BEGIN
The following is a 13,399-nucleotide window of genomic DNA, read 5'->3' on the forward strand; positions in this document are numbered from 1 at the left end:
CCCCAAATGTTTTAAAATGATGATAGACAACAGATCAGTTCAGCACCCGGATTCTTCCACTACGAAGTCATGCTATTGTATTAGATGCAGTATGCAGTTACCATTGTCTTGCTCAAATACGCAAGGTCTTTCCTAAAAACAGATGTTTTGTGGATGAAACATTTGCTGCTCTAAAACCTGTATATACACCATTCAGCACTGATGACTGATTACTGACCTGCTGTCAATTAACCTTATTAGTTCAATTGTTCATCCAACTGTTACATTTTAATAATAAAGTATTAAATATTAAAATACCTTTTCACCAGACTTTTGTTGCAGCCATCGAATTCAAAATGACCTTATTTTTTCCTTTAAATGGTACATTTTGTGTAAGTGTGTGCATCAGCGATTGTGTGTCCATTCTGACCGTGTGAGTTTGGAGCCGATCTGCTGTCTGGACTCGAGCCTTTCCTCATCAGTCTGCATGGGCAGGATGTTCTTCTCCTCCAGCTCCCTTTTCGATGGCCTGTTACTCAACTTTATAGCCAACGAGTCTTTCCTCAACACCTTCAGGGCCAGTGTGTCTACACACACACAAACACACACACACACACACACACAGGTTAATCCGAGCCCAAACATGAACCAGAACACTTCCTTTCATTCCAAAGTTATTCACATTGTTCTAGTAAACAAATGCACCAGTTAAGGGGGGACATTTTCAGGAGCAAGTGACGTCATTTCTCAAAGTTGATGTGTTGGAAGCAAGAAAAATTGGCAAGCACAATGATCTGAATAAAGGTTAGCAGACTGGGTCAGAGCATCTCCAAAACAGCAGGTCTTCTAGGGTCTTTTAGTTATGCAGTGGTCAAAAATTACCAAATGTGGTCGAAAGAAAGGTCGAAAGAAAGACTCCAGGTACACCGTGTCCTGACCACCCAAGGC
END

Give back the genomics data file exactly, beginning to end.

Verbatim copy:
The following is a 13,399-nucleotide window of genomic DNA, read 5'->3' on the forward strand; positions in this document are numbered from 1 at the left end:
CCCCAAATGTTTTAAAATGATGATAGACAACAGATCAGTTCAGCACCCGGATTCTTCCACTACGAAGTCATGCTATTGTATTAGATGCAGTATGCAGTTACCATTGTCTTGCTCAAATACGCAAGGTCTTTCCTAAAAACAGATGTTTTGTGGATGAAACATTTGCTGCTCTAAAACCTGTATATACACCATTCAGCACTGATGACTGATTACTGACCTGCTGTCAATTAACCTTATTAGTTCAATTGTTCATCCAACTGTTACATTTTAATAATAAAGTATTAAATATTAAAATACCTTTTCACCAGACTTTTGTTGCAGCCATCGAATTCAAAATGACCTTATTTTTTCCTTTAAATGGTACATTTTGTGTAAGTGTGTGCATCAGCGATTGTGTGTCCATTCTGACCGTGTGAGTTTGGAGCCGATCTGCTGTCTGGACTCGAGCCTTTCCTCATCAGTCTGCATGGGCAGGATGTTCTTCTCCTCCAGCTCCCTTTTCGATGGCCTGTTACTCAACTTTATAGCCAACGAGTCTTTCCTCAACACCTTCAGGGCCAGTGTGTCTACACACACACAAACACACACACACACACACACACAGGTTAATCCGAGCCCAAACATGAACCAGAACACTTCCTTTCATTCCAAAGTTATTCACATTGTTCTAGTAAACAAATGCACCAGTTAAGGGGGGACATTTTCAGGAGCAAGTGACGTCATTTCTCAAAGTTGATGTGTTGGAAGCAAGAAAAATTGGCAAGCACAATGATCTGAATAAAGGTTAGCAGACTGGGTCAGAGCATCTCCAAAACAGCAGGTCTTCTAGGGTCTTTTAGTTATGCAGTGGTCAAAAATTACCAAATGTGGTCGAAAGAAAGGTCGAAAGAAAGACTCCAGGTACACCGTGTCCTGACCACCCAAGGC